The 29 studies meeting inclusion criteria encompassed 19 studies of antipsychotics (Barnes et al., Reference Barnes, Veith and Okimoto1982; Cantillon et al., Reference Cantillon, Brunswick, Molina and Bahro1996; De Deyn et al., Reference De Deyn1999; Reference De Deyn2004; Katz et al., Reference Katz, Jeste, Mintzer, Clyde, Napolitano and Brecher1999; Street et al., Reference Street2000; Gaber et al., Reference Gaber, Ronzoli, Bruno and Biagi2001; Brodaty et al., Reference Brodaty2003; Fontaine et al., Reference Fontaine, Hynan, Koch, Martin-Cook, Svetlik and Weiner2003; Ballard et al., Reference Ballard2005; Mintzer et al., Reference Mintzer2006; Reference Mintzer2007; Tariot et al., Reference Tariot2006; Verhey et al., Reference Verhey, Verkaaik and Lousberg2006; Holmes et al., Reference Holmes2007; Huertas et al., Reference Huertas2007; Zhong et al., Reference Zhong, Tariot, Mintzer, Minkwitz and Devine2007; Streim et al., Reference Streim2008; Rappaport et al., Reference Rappaport, Marcus, Manos, McQuade and Oren2009) (15 studies of atypical antipsychotics (De Deyn et al., Reference De Deyn1999; Reference De Deyn2004; Katz et al., Reference Katz, Jeste, Mintzer, Clyde, Napolitano and Brecher1999; Street et al., Reference Street2000; Brodaty et al., Reference Brodaty2003; Fontaine et al., Reference Fontaine, Hynan, Koch, Martin-Cook, Svetlik and Weiner2003; Ballard et al., Reference Ballard2005; Mintzer et al., Reference Mintzer2006; Reference Mintzer2007; Tariot et al., Reference Tariot2006; Verhey et al., Reference Verhey, Verkaaik and Lousberg2006; Holmes et al., Reference Holmes2007; Zhong et al., Reference Zhong, Tariot, Mintzer, Minkwitz and Devine2007; Streim et al., Reference Streim2008; Rappaport et al., Reference Rappaport, Marcus, Manos, McQuade and Oren2009) and seven of typical antipsychotics (Barnes et al., Reference Barnes, Veith and Okimoto1982; Cantillon et al., Reference Cantillon, Brunswick, Molina and Bahro1996; De Deyn et al., Reference De Deyn1999; Gaber et al., Reference Gaber, Ronzoli, Bruno and Biagi2001; Tariot et al., Reference Tariot2006; Verhey et al., Reference Verhey, Verkaaik and Lousberg2006; Huertas et al., Reference Huertas2007)), three studies of cholinesterase inhibitors (Tariot et al., Reference Tariot2001; Ballard et al., Reference Ballard2005; Holmes et al., Reference Holmes2007), four studies of anticonvulsants (Tariot et al., Reference Tariot1998; Reference Tariot2005; Porsteinsson et al., Reference Porsteinsson2001; Sommer et al., Reference Sommer, Aga, Cvancarova, Olsen, Selbaek and Engedal2009), one study of antidepressants (Gaber et al., Reference Gaber, Ronzoli, Bruno and Biagi2001), and seven studies evaluating medications from other classes (Cantillon et al., Reference Cantillon, Brunswick, Molina and Bahro1996; Kyomen et al., Reference Kyomen, Satlin, Hennen and Wei1999; Hall et al., Reference Hall, Keks and O'Connor2005; Peskind et al., Reference Peskind2005; Huertas et al., Reference Huertas2007; Gehrman et al., Reference Gehrman, Connor, Martin, Shochat, Corey-Bloom and Ancoli-Israel2009; Wang et al., Reference Wang2009) (Table 1). Of these studies, 20 were placebo-controlled (Barnes et al., Reference Barnes, Veith and Okimoto1982; Tariot et al., Reference Tariot1998; Reference Tariot2001; Reference Tariot2005; De Deyn et al., Reference De Deyn1999; Reference De Deyn2004; Katz et al., Reference Katz, Jeste, Mintzer, Clyde, Napolitano and Brecher1999; Kyomen et al., Reference Kyomen, Satlin, Hennen and Wei1999; Street et al., Reference Street2000; Porsteinsson et al., Reference Porsteinsson2001; Brodaty et al., Reference Brodaty2003; Ballard et al., Reference Ballard2005; Hall et al., Reference Hall, Keks and O'Connor2005; Peskind et al., Reference Peskind2005; Mintzer et al., Reference Mintzer2006; Reference Mintzer2007; Tariot et al., Reference Tariot2006; Zhong et al., Reference Zhong, Tariot, Mintzer, Minkwitz and Devine2007; Streim et al., Reference Streim2008; Gehrman et al., Reference Gehrman, Connor, Martin, Shochat, Corey-Bloom and Ancoli-Israel2009; Rappaport et al., Reference Rappaport, Marcus, Manos, McQuade and Oren2009; Sommer et al., Reference Sommer, Aga, Cvancarova, Olsen, Selbaek and Engedal2009; Wang et al., Reference Wang2009), and 11 compared two medications within the same trial (Barnes et al., Reference Barnes, Veith and Okimoto1982; Cantillon et al., Reference Cantillon, Brunswick, Molina and Bahro1996; De Deyn et al., Reference De Deyn1999; Gaber et al., Reference Gaber, Ronzoli, Bruno and Biagi2001; Fontaine et al., Reference Fontaine, Hynan, Koch, Martin-Cook, Svetlik and Weiner2003; Ballard et al., Reference Ballard2005; Tariot et al., Reference Tariot2006; Verhey et al., Reference Verhey, Verkaaik and Lousberg2006; Holmes et al., Reference Holmes2007; Huertas et al., Reference Huertas2007). All of the studies used oral formulations of medications except for one trial that utilized intramuscular aripiprazole (Rappaport et al., Reference Rappaport, Marcus, Manos, McQuade and Oren2009) and one study of transdermal estrogen (Hall et al., Reference Hall, Keks and O'Connor2005). A total of 4,954 individuals were included with a median study sample size of 76 (range = 14–625 participants per trial). The median age of participants in studies was 83 years and 71% were women in studies reporting the gender distribution. Most study participants had moderate to severe dementia with average Mini-Mental State Examination (MMSE) scores of between 5 and 14. The median trial duration was 56 days (range = 1–90 days). A variety of outcome measures were reported in studies including composite measures of NPS (Barnes et al., Reference Barnes, Veith and Okimoto1982; Cantillon et al., Reference Cantillon, Brunswick, Molina and Bahro1996; Tariot et al., Reference Tariot1998; Reference Tariot2001; Reference Tariot2005; Reference Tariot2006; De Deyn et al., Reference De Deyn1999; Reference De Deyn2004; Katz et al., Reference Katz, Jeste, Mintzer, Clyde, Napolitano and Brecher1999; Street et al., Reference Street2000; Porsteinsson et al., Reference Porsteinsson2001; Fontaine et al., Reference Fontaine, Hynan, Koch, Martin-Cook, Svetlik and Weiner2003; Peskind et al., Reference Peskind2005; Gehrman et al., Reference Gehrman, Connor, Martin, Shochat, Corey-Bloom and Ancoli-Israel2009; Sommer et al., Reference Sommer, Aga, Cvancarova, Olsen, Selbaek and Engedal2009; Wang et al., Reference Wang2009), agitation (Gaber et al., Reference Gaber, Ronzoli, Bruno and Biagi2001; Ballard et al., Reference Ballard2005; Verhey et al., Reference Verhey, Verkaaik and Lousberg2006; Holmes et al., Reference Holmes2007; Zhong et al., Reference Zhong, Tariot, Mintzer, Minkwitz and Devine2007; Rappaport et al., Reference Rappaport, Marcus, Manos, McQuade and Oren2009,), aggression (Kyomen et al., Reference Kyomen, Satlin, Hennen and Wei1999; Brodaty et al., Reference Brodaty2003; Hall et al., Reference Hall, Keks and O'Connor2005; Huertas et al., Reference Huertas2007), or psychosis (Mintzer et al., Reference Mintzer2006; Reference Mintzer2007; Streim et al., Reference Streim2008).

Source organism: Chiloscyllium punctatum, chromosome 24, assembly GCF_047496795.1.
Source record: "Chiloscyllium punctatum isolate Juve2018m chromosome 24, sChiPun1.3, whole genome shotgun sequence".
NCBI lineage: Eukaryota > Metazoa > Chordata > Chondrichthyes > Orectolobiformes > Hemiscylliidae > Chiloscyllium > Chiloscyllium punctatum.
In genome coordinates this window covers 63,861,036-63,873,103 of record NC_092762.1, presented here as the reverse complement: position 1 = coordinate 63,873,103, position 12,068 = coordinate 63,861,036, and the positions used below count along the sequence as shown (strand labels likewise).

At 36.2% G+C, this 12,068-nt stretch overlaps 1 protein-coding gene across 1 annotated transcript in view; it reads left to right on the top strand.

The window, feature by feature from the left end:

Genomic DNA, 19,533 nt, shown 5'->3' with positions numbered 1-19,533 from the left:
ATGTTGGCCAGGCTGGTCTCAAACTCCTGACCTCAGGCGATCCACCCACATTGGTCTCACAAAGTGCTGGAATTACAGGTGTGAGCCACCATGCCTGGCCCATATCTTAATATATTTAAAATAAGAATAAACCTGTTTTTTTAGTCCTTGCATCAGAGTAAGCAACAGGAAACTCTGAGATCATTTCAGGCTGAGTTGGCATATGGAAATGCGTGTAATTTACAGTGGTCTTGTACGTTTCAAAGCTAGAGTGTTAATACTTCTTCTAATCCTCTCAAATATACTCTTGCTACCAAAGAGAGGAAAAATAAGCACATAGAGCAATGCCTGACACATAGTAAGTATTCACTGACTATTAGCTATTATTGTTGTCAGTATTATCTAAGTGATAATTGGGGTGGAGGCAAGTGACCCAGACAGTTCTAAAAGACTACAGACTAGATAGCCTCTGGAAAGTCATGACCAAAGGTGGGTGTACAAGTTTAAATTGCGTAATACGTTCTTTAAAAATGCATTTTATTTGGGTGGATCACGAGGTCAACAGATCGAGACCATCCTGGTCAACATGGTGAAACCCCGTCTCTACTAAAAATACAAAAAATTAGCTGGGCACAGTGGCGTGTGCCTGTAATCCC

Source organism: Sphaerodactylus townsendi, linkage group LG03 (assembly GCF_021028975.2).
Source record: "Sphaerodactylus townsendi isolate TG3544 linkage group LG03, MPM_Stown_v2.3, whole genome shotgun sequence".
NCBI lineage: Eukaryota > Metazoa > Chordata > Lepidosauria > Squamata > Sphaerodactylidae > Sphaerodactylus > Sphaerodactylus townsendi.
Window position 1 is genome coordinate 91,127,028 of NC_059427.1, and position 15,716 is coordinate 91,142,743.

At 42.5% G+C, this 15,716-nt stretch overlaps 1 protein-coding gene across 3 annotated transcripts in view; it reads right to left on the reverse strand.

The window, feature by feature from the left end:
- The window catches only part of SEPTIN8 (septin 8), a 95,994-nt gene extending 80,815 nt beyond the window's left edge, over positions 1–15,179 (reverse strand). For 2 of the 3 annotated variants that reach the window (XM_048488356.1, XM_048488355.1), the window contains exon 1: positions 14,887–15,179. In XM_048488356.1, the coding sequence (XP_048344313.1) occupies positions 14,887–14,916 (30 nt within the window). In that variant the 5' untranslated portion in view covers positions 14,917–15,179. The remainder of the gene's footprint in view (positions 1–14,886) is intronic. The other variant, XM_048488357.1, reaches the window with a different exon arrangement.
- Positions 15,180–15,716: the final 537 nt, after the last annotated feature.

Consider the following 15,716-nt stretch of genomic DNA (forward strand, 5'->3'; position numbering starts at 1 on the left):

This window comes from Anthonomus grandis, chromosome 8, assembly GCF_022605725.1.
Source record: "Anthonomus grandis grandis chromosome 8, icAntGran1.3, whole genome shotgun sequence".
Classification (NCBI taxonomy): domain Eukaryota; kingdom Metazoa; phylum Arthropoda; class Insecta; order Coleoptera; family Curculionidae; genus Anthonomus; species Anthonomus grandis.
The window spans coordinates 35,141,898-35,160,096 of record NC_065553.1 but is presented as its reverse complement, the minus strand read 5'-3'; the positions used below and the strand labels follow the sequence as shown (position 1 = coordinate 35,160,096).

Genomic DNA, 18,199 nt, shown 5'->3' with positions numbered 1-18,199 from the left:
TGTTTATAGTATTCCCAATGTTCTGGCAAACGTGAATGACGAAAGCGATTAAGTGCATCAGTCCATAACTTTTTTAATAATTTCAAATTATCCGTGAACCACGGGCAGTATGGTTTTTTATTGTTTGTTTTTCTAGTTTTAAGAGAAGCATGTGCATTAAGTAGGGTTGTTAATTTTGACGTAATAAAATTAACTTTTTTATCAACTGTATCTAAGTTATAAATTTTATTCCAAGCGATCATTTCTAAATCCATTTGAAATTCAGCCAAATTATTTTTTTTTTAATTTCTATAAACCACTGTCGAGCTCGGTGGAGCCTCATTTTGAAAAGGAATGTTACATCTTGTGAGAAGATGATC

Table 1. Included studies of pharmacological interventions for long-term care residents with dementia